B.C.’s 350,000 children between the ages of five and 11 can get start getting vaccinated against COVID-19 this Monday.
More than 90,000 children have been registered and invites will be prioritized based on the order they signed up through Get Vaccinated BC.
Those invites are expected to go out in the pre-dawn hours of this coming Monday and vaccinations will begin later in the day in clinic space set up to deliver the shots to younger children. The province is strongly discouraging drop-ins but is asking local health authorities to be flexible in some cases.
Health Canada approved COVID-19 immunizations for children five to 11 on November 19 and the first Pfizer Inc. vaccines arrived in Canada earlier this week.
B.C.’s deliveries are expected to arrive in the Lower Mainland later in the day, while it will take the rest of the week to reach the Northern Health and Interior Health regions as truckers navigate choked highway access following last week’s devastating floods.
Health Canada has recommended a two-dose regimen with a 21-day interval between jabs.
B.C. health officials will be following the National Advisory Committee on Immunization’s (NACI) recommendations of an eight-week interval.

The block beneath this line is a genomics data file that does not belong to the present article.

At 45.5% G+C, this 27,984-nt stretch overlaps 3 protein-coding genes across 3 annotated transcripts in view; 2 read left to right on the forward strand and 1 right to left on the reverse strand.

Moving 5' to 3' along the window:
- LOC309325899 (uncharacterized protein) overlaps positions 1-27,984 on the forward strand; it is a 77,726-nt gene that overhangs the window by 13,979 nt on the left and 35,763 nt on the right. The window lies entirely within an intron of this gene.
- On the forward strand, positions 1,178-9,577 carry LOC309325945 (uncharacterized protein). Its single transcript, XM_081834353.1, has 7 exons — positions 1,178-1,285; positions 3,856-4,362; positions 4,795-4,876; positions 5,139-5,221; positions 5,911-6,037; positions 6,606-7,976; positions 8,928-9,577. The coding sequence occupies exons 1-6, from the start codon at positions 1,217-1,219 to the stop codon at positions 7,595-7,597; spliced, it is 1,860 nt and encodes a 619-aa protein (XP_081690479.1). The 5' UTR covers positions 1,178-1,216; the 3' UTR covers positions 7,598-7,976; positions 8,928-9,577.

Provincial health officer Dr. Bonnie has said repeatedly that the longer intervals offer stronger, longer-lasting protection over time. The vast majority of adults in B.C. received their doses at longer intervals.
But it also means that B.C. children will not be fully vaccinated in time for the holidays, when many families are expected to be gathering in large groups indoors. Dr. Penny Ballem, the executive lead for the immunization campaign, said she expects to have all children vaccinated by the end of January.
Last week the province administered 100,000 doses amid the ongoing booster campaign.
“We have created capacity … for the children’s vaccine and it will be opening it up,” Ballem said during a Tuesday briefing, adding more pharmacies will soon be administering booster doses to adults to take pressure off immunization clinics.
The Pfizer product has been specifically tailored for children, and consists of a 10-microgram dose compared with a 30-microgram dose for those ages 12 and older. The lower dose also means a reduced chance of an adverse reaction to the vaccine.
The vaccine was found to be 90.7% effective in the younger age demographic — similar to efficacy rates for older age groups.
Israel gave the OK to administering the Pfizer vaccine to children five to 11 last week, while U.S. authorities approved it earlier this month.
“To date, no safety issues have emerged from the use of Comirnaty [vaccine] in children five to 11 years of age in the United States, where over 2.5 million children have received their first dose,” Health Canada chief medical adviser Dr. Supriya Sharma said last week, using Pfizer’s official product name for the vaccine.